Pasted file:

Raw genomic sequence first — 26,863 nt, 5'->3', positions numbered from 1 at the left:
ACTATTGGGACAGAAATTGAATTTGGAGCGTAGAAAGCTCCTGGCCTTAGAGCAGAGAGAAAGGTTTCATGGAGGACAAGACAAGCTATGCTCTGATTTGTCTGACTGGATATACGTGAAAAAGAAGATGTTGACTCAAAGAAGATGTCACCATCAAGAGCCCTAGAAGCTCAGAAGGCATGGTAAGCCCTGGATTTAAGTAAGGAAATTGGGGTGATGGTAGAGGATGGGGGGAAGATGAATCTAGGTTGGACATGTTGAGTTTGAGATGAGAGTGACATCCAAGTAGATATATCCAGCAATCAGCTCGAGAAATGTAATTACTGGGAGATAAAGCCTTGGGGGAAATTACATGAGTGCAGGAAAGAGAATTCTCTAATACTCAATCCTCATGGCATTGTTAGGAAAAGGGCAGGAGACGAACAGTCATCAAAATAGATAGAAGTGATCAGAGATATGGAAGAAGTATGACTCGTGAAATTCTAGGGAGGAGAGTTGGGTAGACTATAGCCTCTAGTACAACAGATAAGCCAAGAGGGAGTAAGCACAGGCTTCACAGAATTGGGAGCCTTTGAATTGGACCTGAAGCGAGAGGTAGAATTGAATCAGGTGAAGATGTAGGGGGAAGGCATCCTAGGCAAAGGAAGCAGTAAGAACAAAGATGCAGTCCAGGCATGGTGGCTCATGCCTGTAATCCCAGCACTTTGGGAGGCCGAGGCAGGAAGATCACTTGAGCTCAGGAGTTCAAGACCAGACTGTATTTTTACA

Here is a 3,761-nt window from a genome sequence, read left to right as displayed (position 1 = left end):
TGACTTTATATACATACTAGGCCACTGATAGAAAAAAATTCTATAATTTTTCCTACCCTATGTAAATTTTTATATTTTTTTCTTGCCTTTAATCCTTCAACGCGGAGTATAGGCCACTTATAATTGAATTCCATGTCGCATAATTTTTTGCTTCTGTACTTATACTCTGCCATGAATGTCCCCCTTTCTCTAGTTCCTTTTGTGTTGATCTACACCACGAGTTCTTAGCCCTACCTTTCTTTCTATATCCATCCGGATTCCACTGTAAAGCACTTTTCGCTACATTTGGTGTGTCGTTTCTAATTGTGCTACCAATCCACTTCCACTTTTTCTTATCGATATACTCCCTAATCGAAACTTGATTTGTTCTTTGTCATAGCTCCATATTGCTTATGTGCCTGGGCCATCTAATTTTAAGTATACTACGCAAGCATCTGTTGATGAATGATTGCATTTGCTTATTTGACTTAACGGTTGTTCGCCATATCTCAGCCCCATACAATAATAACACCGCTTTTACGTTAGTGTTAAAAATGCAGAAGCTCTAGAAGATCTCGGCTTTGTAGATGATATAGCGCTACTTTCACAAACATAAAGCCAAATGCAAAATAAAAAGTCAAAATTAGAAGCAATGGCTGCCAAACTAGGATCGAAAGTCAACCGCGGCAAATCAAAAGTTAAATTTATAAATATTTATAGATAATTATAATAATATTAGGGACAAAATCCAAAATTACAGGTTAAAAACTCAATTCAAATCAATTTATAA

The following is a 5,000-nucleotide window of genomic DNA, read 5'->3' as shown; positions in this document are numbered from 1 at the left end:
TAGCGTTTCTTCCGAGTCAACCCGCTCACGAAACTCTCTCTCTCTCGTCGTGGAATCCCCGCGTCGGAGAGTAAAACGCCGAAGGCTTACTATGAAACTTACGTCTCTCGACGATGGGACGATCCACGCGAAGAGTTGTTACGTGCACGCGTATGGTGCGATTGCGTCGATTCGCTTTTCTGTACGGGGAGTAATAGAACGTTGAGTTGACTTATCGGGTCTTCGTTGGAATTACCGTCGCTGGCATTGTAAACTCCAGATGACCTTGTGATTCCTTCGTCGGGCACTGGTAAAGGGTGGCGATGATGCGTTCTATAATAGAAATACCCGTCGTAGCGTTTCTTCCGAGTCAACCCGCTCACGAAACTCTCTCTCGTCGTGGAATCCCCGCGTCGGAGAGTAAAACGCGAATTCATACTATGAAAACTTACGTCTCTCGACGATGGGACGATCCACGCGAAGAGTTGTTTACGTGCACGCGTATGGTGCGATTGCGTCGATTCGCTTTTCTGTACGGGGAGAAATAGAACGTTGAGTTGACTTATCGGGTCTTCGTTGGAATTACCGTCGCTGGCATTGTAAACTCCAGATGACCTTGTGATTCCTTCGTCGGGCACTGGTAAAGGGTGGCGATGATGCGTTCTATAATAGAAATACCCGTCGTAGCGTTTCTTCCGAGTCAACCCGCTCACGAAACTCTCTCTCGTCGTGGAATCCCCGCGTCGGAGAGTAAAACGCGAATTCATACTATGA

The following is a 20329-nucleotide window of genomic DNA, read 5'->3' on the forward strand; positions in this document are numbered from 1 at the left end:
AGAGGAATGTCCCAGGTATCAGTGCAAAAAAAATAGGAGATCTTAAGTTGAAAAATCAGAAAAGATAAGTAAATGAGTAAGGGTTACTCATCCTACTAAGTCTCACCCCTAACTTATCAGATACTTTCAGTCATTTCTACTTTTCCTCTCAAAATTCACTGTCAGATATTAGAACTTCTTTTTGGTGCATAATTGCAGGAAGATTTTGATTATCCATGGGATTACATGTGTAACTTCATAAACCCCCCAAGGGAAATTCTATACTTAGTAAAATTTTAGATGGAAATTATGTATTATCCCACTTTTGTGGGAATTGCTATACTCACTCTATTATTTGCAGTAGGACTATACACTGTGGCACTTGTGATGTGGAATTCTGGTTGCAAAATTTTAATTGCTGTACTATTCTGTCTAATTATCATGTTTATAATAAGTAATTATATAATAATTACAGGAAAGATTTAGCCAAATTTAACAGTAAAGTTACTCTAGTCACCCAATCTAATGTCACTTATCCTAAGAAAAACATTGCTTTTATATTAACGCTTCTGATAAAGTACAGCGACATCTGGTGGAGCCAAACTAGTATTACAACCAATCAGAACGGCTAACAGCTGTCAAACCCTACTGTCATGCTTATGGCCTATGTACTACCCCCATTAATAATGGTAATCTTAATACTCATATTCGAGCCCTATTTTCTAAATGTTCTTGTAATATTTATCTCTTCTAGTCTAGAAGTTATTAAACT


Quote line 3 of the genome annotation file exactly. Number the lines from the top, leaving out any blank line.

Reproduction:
Here is a 3,761-nt window from a genome sequence, read left to right as displayed (position 1 = left end):